Devonta Freeman Was the Best Fantasy Football Running Back Value Over the Past 5 Years
Devonta Freeman made me look like an idiot last year.
For a lot of reasons, I was on #TeamTevin entering the the fantasy football season last August. He (Tevin Coleman) was an interesting prospect who was hand-picked by a new Atlanta regime with a high-ish equity draft pick, Freeman was a pretty inefficient runner during his rookie campaign the previous season, and the situation in Atlanta was a favorable one from a fantasy football perspective.
The only correct part of my process was the fact that Atlanta was a good spot for a running back to thrive. Unfortunately for my Twitter mentions, that running back was Freeman, not Coleman.
I'll always believe Freeman's season was somewhat of an anomaly, but there's no doubt that I gave up on him too early. Kyle Shanahan entered the picture, Coleman got hurt, and Freeman sucked up all the volume in a fruitful backfield. And Freeman caught passes -- which he did well the previous season, for what it's worth -- which certainly helped his cause.
Fantasy owners who drafted Freeman more than likely found success last year, not just because he scored so many points, but because the cost in acquiring him was pretty minimal -- he far exceeded expectations.
And that led me to think in a little more abstract manner -- how rare of a find was Devonta Freeman last year?
To help solve this question, I looked at the last five years worth of average draft position data from real, 12-team PPR leagues that held drafts after August 1st on MyFantasyLeague.com. Using this data, I plotted the number of fantasy points scored (Weeks 1 through 17) by a running back versus his average draft position.
Not surprisingly, the data has a downward trend, as the higher the average draft position (the lower the actual draft pick number), the more fantasy point scored.
What the trendline on the graph shows, essentially, is expectation -- it's the number of points players have scored over the last five years given a particular average draft position spot.
For example, if you picked a running back 25th overall, we'd expect him to score 158.71 PPR points. A running back selected 67th in a draft has an expected fantasy points score of 115.53.
Remember, the goal here is to find how valuable Devonta Freeman was last year for fantasy owners. But while we're at it, we can take a look at a larger sample than just him.
Freeman scored 316.9 PPR points last year, which was by far the most from any running back in fantasy football. But he was selected, on average, at pick 113.43. A running back over the last five years selected at that slot has scored, according to our trendline, 99.97 PPR points. In other words, Freeman outproduced his expected PPR point value by 216.93 points.
And that, ladies and gents, made him the biggest value of the last five years at the position.
|Player||Year||Avg. Pick||Pts. Scored||Expected Pts.||Difference|
Before we dig in, now is probably a good time to say that not all breakout running backs -- like 2014's Justin Forsett -- are part of this data set. While the average draft position information spans a little over 20 rounds, a player like Forsett wasn't even on fantasy owners' radars entering 2014. That really didn't happen often, but it needs to be noted.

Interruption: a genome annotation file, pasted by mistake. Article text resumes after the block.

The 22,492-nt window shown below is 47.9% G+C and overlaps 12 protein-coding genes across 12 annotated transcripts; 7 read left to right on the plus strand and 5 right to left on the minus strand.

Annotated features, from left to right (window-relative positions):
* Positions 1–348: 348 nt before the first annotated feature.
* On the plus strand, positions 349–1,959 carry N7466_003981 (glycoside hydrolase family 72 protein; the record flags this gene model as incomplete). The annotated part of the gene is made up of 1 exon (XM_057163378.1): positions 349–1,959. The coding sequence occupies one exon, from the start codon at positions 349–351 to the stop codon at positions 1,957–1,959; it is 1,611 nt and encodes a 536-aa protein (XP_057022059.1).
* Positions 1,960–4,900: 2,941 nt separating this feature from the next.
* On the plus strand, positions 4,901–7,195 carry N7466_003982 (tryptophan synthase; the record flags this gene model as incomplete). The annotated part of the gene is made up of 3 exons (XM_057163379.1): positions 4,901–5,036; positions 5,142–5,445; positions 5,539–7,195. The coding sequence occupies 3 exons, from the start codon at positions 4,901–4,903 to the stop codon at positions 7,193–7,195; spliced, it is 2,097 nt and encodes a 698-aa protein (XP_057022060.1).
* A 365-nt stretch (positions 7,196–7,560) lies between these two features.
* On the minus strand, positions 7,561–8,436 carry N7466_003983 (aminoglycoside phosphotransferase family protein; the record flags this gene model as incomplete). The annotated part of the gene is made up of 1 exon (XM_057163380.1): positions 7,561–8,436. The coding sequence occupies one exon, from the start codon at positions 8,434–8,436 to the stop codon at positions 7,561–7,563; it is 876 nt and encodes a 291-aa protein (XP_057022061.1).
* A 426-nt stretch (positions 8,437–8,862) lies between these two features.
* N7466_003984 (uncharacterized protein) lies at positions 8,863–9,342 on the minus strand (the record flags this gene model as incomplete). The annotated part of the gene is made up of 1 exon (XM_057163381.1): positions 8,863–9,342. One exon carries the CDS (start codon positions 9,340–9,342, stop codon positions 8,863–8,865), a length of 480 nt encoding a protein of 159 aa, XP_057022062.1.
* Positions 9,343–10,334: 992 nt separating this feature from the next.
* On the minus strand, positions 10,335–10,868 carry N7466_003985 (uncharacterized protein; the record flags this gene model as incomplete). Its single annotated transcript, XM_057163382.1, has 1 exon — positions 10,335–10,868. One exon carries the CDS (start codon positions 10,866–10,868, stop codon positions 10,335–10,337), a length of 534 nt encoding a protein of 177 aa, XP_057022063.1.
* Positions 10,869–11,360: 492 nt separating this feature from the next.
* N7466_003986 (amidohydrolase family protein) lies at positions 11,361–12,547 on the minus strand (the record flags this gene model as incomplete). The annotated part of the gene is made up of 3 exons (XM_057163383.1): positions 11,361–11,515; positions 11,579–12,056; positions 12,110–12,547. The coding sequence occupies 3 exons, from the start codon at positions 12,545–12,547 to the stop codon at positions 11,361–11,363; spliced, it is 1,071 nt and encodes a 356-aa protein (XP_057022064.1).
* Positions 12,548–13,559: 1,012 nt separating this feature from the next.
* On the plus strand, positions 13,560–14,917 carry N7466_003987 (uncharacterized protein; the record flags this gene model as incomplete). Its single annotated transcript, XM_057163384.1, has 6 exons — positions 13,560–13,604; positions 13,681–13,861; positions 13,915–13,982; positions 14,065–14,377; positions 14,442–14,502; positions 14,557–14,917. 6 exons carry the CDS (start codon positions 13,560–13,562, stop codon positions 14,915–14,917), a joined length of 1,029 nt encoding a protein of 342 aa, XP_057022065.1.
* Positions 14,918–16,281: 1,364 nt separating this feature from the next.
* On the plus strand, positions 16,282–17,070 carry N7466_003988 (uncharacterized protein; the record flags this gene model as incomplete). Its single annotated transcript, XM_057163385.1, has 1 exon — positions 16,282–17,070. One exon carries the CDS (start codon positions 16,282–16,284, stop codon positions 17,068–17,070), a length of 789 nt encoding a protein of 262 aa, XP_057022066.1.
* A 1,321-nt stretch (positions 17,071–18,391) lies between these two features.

Now, the table above predictably shows a lot of late-round picks. Why? Because late-round picks need to have a great season in order to far outperform expectation, while an early-round one would need an elite season to outperform cost dramatically.
Other players like Le'Veon Bell, Adrian Peterson, and Matt Forte were selected in the second round and were able to return nice value, too -- if you look at the graph above, you can see how steep the drop-off is as you move to about pick 50. In other words, high-end picks are simply expected to do a lot given their past performances.
Another thing to point out is the lack of true handcuffs on this list. We've written about why handcuffing running backs is a losing strategy in fantasy football, and as you can see from the list above, the only backs to have full-season value that were selected as handcuffs were DeAngelo Williams and Michael Bush. And a huge reason folks were drafting D-Will wasn't so much the handcuff factor, but because Le'Veon Bell was suspended to start last season.
You handcuff your running backs later in the season, not during your draft. This is just more evidence for that.
If there's any sort of trend in finding a late-round value, it seems like it's two-fold. First, you'll want to, unsurprisingly, target backs in ambiguous backfields. Guys like C.J. Anderson and Knowshon Moreno entered their particular valuable seasons behind unproven runners. So did Freeman, if we want to consider Tevin Coleman as ahead of him in the depth chart -- he at least had a higher cost in acquiring.
And then there's the always-underrated pass-catching backs like Danny Woodhead and Fred Jackson. To be honest, when drafting, your best bet is probably to target these types of players in hopes for their ground-game opportunity to rise. That's what I didn't end up doing with Freeman which, as I mentioned earlier, was a big mistake.
Actually, it was the biggest mistake I could've made at the position over the last five years.